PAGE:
The group includes former soap-opera star Lorenzo Lamas; 1980s comedy actors Steve Guttenberg, Cheech Marin, Judge Reinhold and Paul "Pee-wee Herman" Reubens; "Scream" queen Neve Campbell; and action-movie fixtures Vin Diesel and Jet Li. Of course, the group cannot force people to join. Allen, a 23-time Oscar nominee and three-time winner, and Lucas, a four-time nominee and recipient of the academy's Irving G. Thalberg Memorial Award, have declined membership.
Procedures for joining the academy have changed over the decades; in 2003, the organization clarified its admittance policies. There are three ways to become candidates for membership: land an Oscar nomination; apply and receive a recommendation by two members of a branch; or earn an endorsement from the branch's membership committee and staff. Membership committees must approve all new members.
"We are an organization that has been around for 85 years," academy President Tom Sherak said. "But if I sat here and you asked if every single member of the academy met those [admission] rules, I would say to you, 'No, they haven't.' Well how did they get in? Their peers voted them in.... Is everybody perfect? No."
Guttenberg had made only two films, the comedy "The Chicken Chronicles" and the Nazi-hunter drama "The Boys From Brazil," when his "Brazil" costar, actor Gregory Peck, sponsored him for academymembership in 1978.
Guttenberg, 53, said he takes his membership seriously and not only votes for the Oscars but also attends many of the group's events on film preservation and other topics. He recently finished a run on Broadway in "Relatively Speaking" (co-written, coincidentally, by Woody Allen) and said he is contemplating several screen projects.
"I find it one of the greatest honors you can have," said the "Police Academy" star, who added that the Iranian film "A Separation" was his favorite movie of 2011. "Sadly, most people just want to get the free DVDs and don't care about the preservation of film."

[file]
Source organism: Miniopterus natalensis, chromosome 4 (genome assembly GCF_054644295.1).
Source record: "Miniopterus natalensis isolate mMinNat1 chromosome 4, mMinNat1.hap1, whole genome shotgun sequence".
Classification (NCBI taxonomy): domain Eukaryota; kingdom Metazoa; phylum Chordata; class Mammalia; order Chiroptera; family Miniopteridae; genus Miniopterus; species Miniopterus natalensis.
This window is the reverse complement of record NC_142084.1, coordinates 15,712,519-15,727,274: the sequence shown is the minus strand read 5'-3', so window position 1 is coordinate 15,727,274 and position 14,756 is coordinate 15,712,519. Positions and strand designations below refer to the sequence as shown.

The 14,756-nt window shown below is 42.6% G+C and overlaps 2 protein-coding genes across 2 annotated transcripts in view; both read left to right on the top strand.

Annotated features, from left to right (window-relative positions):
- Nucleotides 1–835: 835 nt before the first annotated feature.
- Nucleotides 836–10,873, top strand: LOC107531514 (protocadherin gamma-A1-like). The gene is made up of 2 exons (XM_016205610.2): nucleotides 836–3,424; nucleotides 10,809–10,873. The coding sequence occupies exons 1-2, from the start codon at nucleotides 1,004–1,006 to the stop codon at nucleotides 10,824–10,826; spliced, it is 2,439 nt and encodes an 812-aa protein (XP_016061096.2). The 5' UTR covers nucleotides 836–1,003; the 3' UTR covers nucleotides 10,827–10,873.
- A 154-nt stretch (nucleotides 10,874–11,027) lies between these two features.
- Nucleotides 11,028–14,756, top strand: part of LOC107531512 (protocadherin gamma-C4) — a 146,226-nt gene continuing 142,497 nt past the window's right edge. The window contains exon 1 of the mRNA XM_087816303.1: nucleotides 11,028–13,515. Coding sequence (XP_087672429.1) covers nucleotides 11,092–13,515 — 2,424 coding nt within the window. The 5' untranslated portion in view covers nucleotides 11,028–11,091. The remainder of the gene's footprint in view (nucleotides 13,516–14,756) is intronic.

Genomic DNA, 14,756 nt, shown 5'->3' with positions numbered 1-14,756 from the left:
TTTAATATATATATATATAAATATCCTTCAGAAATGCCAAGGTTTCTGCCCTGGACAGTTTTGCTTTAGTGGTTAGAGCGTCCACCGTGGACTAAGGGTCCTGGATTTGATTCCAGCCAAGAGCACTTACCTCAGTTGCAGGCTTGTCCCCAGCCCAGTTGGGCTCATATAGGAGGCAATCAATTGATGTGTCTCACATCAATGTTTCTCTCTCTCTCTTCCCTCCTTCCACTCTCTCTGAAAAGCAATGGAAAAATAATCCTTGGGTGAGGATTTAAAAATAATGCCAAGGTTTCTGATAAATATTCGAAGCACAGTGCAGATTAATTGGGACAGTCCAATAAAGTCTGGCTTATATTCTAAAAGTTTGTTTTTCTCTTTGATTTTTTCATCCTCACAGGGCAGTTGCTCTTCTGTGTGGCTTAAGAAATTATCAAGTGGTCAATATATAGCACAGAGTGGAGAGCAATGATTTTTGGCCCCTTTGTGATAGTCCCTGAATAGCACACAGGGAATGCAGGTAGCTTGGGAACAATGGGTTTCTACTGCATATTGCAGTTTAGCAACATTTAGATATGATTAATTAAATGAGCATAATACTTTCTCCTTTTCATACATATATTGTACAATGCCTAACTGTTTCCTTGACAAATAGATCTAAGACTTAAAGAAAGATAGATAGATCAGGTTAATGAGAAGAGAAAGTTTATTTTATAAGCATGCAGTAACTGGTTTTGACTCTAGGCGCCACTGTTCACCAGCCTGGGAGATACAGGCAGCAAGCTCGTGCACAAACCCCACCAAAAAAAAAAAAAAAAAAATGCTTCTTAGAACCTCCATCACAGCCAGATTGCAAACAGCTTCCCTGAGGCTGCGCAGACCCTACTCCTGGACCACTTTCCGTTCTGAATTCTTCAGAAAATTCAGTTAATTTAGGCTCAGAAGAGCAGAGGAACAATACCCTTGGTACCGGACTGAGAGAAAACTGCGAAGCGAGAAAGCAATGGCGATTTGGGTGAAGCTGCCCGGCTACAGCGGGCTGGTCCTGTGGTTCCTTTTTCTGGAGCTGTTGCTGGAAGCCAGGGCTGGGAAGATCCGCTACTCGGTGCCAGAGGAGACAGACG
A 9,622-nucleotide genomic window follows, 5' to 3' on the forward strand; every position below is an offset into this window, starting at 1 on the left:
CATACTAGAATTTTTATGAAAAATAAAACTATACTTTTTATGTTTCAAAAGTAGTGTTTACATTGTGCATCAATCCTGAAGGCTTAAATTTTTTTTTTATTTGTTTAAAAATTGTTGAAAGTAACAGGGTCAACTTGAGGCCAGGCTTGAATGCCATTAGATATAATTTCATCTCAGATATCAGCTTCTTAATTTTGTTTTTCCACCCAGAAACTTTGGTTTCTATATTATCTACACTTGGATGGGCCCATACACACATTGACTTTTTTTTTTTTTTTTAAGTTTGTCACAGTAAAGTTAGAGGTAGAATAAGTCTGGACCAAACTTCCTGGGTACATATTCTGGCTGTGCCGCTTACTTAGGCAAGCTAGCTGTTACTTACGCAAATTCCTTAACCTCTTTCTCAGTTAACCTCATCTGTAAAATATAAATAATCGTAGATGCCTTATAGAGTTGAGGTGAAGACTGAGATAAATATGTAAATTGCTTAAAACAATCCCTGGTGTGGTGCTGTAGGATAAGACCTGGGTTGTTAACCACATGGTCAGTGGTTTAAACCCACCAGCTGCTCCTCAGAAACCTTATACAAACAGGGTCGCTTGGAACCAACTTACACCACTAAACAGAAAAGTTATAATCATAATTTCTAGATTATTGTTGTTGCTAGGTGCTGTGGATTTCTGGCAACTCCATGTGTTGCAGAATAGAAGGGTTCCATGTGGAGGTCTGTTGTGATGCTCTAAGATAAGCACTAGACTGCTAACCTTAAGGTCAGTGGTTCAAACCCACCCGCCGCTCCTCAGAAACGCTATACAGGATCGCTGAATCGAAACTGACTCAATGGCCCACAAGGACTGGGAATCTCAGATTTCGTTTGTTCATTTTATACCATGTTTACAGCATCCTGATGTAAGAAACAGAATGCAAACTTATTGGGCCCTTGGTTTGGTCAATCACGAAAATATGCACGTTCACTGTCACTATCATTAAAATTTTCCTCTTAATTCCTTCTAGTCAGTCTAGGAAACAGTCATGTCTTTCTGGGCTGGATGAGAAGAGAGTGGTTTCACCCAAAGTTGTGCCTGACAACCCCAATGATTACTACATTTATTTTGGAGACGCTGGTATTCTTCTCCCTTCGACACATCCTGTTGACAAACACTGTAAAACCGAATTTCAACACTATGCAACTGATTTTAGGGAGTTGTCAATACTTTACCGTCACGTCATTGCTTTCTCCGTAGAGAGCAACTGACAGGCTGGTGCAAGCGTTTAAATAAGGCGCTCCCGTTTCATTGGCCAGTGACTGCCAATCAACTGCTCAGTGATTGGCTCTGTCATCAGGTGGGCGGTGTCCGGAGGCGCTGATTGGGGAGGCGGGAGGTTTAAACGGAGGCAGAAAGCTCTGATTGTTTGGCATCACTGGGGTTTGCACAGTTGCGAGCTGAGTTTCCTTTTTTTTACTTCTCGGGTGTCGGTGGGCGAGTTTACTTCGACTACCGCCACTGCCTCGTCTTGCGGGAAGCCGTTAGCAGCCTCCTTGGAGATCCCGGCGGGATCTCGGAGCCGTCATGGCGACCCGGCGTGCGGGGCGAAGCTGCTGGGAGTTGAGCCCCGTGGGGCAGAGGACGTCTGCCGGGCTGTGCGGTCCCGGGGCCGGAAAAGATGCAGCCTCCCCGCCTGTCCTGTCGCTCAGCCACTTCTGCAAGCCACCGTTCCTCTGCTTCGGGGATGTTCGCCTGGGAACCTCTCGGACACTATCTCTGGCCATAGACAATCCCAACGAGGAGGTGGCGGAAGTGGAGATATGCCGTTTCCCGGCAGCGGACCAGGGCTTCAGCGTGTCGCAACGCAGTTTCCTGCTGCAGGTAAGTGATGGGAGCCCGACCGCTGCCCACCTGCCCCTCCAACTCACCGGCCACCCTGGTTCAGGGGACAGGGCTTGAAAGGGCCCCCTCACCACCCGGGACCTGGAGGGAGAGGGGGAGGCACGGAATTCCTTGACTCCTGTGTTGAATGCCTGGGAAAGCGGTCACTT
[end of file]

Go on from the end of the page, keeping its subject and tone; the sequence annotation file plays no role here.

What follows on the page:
Rooney Mara, the star of "The Girl With the Dragon Tattoo," was invited in 2011 despite her short list of credits, which at the time included a small role in "The Social Network" and the lead in a remake of "A Nightmare on Elm Street."
At a recent luncheon to celebrate this year's Oscar nominees, Mara, 26, who is up for lead actress for her performance in "Dragon Tattoo," said she had "no idea" why the invite was extended to her.
Sherak said admission is granted based on a person's "body of work." But asked about Mara, Ganis said: "The actors branch somehow knew, divined, that this was a talented person whose work, of course, they had seen or she wouldn't have become a member, and then who went on to prove it."
Memberships don't expire -- which means that some people admitted early in their careers later may struggle to maintain their momentum and find membership a source of both pride and pressure.
When Lamas joined in 1981, he appeared to be an up-and-comer. He'd had a role in "Grease" and had begun work on "Falcon Crest," the prime-time soap opera. Since then, though, he has appeared mainly in lightly regarded television shows such as "Renegade" and "The Bold and the Beautiful."
The actor -- who was sponsored for membership by his parents, the actors Fernando Lamas and Arlene Dahl -- says he's not proud of some of his most recent credits, which also include a short-lived 2009 E! reality show about his family called "Leave It to Lamas."
"What I take away from being a member of the academy is that I'm constantly striving to continue to be accepted by this very prestigious group of people," said the actor, 54, who called this year's "The Artist" a "magnificent picture." "The last 10 to 15 years, I don't feel I've done the work that I would have liked to have done that would continue to put me in that kind of company."
A number of established cinema personalities don't care to be in that company.
Over several years, the group sent Allen numerous invitations to join. According to an academy veteran who was not authorized to speak publicly about the issue, Allen never responded. Finally, then-academy President Karl Malden mailed Allen a letter promising that if the director made a sizable donation to the academy's fundraising effort for its library, the group would leave him alone. He replied within a week with a check, the academy veteran said.
Allen would not comment for this article, but Eric Lax, who's written three books on the writer-director, told The Times that Allen "doesn't want to be dependent on that kind of outside approval."
Others who don't care to be members include Viggo Mortensen, who was invited in 2004 and was nominated for an Oscar in 2008 for "Eastern Promises." "Viggo does not like judging art officially," a spokeswoman for the actor said.
Meat Loaf, in contrast, is more than happy to be a part of the inner circle. After starring in "Crazy in Alabama," a 1999 drama in which he played a corrupt sheriff, he asked the actor Dennis Quaid to sponsor him for membership. Quaid and actor Chris Sarandon put him up.